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  1. #1
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    Can I use 2 flow-through humidifiers on the same return duct?

    I have a ~2400 sqft home with forced air heating (dual energy). Currently, I have a 12 gallon flow-thru humidifier on the return duct, but I am having trouble getting the humidity up in the house; it is consistently around 30-35%, and the house feels quite dry.

    Ideally, I would have liked to replace the 12 gallon with an 18 gallon unit, but unfortunately I don't have enough space on the return duct to fit an 18 gallon unit. I have a filter box at mid-point in the return and only provides me 16" of space above the filter and an equal amount of space below. My return duct is 16"x21". However, I would have space to fit 2x 12 gallon units; one on each side of the return duct.

    I've had an HVAC tech here for a quote, but was told that I couldn't use two units; they would somehow compete with each other. That my only choice would be to redo my return and move the filter lower down to make space for an 18 gallon unit.

    Is he right? Why would 2 units compete with each other and not provide additional humidity?

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  2. #2
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    When does the humidifier run?

    Connected to hot or cold water?

    Dual energy, meaning a heat pump with oil/gas?
    The Food Stamp Program, administered by the U.S. Department of Agriculture, is proud to be distributing the greatest amount of free meals and stamps EVER.
    Meanwhile, the National Park Service, administered by the U.S. Department of the Interior, asks us to "Please Do Not Feed the Animals". Their stated reason for this policy "... the animals become dependent on handouts and will not learn to take care of themselves."
    from an excerpt by Paul Jacob in Sun City, AZ

  3. #3
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    Quote Originally Posted by pacnw View Post
    When does the humidifier run?

    Connected to hot or cold water?

    Dual energy, meaning a heat pump with oil/gas?
    • Dual energy = heat pump + electric strips & oil furnace
    • Cold water supply
    • Humidiifer runs whenever the heat is on (oil or electric).

  4. #4
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    Have you considered a steam/electrode humidifier which can be mounted remotely?
    AOP Rules: Rules For Equipment Owners.

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  5. #5
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    Quote Originally Posted by benze View Post
    • Dual energy = heat pump + electric strips & oil furnace
      .
    That would be an oddity!!

    Are you sure there is strip heat?
    The Food Stamp Program, administered by the U.S. Department of Agriculture, is proud to be distributing the greatest amount of free meals and stamps EVER.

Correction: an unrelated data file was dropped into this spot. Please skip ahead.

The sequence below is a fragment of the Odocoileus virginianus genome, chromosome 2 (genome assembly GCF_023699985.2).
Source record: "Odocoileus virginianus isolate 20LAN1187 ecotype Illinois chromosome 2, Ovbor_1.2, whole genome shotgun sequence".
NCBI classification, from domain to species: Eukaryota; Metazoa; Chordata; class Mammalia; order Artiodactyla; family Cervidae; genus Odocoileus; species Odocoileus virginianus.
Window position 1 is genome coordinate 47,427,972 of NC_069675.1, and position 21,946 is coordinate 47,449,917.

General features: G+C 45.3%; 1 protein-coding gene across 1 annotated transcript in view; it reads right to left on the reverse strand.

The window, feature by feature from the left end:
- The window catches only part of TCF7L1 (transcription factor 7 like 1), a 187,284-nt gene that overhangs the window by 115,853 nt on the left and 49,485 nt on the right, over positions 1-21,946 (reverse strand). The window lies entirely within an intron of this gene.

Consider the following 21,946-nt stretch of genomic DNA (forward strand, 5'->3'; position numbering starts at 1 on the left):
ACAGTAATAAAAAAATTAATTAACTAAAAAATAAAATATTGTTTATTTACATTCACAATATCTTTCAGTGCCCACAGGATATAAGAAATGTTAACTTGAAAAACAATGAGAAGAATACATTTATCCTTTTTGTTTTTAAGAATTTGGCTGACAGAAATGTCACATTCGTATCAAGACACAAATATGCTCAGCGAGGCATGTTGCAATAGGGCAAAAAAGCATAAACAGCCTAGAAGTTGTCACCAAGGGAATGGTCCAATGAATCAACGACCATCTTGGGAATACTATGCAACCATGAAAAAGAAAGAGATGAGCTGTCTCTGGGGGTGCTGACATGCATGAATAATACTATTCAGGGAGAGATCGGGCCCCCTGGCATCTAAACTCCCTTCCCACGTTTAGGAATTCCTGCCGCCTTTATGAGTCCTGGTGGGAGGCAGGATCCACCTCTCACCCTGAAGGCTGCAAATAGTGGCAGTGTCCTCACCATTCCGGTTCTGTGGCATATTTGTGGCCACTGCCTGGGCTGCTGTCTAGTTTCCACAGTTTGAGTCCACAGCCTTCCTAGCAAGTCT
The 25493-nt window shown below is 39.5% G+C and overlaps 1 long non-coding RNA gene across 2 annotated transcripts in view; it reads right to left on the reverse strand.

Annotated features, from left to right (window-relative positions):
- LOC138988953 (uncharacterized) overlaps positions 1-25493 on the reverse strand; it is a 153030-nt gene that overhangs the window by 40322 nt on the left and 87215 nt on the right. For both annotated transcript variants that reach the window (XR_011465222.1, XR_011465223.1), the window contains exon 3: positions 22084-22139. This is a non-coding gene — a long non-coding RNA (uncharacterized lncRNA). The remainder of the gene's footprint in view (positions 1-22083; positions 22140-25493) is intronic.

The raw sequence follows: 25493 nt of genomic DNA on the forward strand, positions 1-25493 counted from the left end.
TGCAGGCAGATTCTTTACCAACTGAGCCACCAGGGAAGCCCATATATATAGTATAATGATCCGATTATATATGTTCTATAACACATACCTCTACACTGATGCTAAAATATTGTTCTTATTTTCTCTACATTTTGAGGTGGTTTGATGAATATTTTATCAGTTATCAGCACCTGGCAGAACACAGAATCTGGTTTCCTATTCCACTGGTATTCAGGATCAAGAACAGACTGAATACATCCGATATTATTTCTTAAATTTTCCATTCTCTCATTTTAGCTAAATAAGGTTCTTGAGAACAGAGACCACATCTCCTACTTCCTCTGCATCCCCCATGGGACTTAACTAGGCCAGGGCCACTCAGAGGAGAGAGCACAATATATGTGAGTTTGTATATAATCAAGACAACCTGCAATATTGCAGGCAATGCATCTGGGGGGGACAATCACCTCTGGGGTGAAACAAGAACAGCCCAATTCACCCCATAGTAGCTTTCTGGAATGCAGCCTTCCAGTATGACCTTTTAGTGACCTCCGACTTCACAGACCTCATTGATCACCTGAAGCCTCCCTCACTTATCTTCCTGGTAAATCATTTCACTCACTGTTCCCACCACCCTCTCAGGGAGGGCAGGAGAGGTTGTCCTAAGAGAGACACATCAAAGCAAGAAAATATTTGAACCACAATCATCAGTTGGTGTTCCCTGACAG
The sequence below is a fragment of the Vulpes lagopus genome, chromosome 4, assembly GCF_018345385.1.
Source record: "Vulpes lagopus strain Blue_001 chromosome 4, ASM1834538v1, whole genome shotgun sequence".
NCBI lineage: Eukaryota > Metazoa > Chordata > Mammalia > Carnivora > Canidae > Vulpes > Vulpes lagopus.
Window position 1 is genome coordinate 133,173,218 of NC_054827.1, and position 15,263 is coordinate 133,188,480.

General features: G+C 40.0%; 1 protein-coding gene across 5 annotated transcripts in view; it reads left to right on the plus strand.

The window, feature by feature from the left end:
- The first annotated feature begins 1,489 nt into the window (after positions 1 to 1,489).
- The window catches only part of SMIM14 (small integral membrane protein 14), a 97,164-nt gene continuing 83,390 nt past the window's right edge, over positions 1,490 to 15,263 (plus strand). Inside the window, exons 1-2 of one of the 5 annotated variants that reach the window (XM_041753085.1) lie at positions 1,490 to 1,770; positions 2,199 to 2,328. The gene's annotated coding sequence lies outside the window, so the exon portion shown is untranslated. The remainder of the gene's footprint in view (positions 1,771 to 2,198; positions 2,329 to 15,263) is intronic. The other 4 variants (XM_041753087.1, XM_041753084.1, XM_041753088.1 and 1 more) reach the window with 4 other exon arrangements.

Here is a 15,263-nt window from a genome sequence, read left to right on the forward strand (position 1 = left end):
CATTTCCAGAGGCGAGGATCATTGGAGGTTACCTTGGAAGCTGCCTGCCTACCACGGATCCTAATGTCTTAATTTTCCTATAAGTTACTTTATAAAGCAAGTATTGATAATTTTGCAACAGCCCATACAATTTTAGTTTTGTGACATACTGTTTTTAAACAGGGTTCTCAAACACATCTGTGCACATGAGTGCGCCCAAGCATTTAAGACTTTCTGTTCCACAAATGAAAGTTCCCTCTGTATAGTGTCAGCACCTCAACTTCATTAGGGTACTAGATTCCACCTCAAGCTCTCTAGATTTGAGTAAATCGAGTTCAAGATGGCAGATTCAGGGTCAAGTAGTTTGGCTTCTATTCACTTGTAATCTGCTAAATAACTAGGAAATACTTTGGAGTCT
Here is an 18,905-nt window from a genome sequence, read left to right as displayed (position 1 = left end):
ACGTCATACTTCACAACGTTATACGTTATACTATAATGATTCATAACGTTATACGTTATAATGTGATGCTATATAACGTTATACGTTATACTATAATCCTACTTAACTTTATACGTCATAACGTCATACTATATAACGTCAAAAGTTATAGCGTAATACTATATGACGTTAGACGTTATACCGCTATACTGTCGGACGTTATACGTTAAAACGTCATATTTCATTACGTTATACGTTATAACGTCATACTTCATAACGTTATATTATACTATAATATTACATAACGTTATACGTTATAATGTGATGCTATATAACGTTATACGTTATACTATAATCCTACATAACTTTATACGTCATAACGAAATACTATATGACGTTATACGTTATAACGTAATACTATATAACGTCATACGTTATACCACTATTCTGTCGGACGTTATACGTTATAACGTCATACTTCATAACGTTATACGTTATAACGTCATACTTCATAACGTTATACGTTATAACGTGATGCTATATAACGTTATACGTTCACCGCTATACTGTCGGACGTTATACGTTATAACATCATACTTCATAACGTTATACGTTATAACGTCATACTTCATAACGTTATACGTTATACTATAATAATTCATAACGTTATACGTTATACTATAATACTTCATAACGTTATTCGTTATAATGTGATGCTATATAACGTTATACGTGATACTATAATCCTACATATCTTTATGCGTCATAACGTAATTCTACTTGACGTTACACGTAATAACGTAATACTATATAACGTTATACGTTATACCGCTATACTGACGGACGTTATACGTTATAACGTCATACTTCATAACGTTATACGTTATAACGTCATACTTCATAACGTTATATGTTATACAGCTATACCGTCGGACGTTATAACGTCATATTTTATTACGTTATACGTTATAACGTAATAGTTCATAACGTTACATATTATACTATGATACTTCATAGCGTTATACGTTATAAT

Meanwhile, the National Park Service, administered by the U.S. Department of the Interior, asks us to "Please Do Not Feed the Animals". Their stated reason for this policy "... the animals become dependent on handouts and will not learn to take care of themselves."
    from an excerpt by Paul Jacob in Sun City, AZ

  6. #6
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    iF A 12 gal cant keep up Id look at ways of tightening that envelope.

  7. #7
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    Ive done it before.

    Only thing I would like to see is the bypass on both being as long as possible.

  8. #8
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    Quote Originally Posted by pecmsg View Post
    iF A 12 gal cant keep up Id look at ways of tightening that envelope.
    X2

    Though, the humidifier will have a greatly reduced capacity when the heat pump is running because of lower plenum temperature. That's where the steam humidifier is superior because it is not reliant on plenum temperature.
    AOP Rules: Rules For Equipment Owners.

    Free online load calculator: http://www.loadcalc.net/


    There = not here. Their = possessive pronoun. They're = they are
    It's = contraction of it is. Its = the possessive form of it
    Too = also. To = expressing motion. Two = 2
    Then = after that, next. Than = indicates a comparison.
    Questions should end with a question mark "?" Statements end with a period "."

  9. #9
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    At 30-35% do yo use any moisture on the windows? If it gets below 15 outside, if you don't have any it would not take much and you would. I guess the question is would a few % be worth the money?

  10. #10
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    you would never want a humidifier above the filter, especially an electronic as the water vapor would ruin it

  11. #11
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    Thread Starter
    Thanks for all the interest/questions. I'll try to answer each question to the best of my abilities. Any advice/insight is welcome.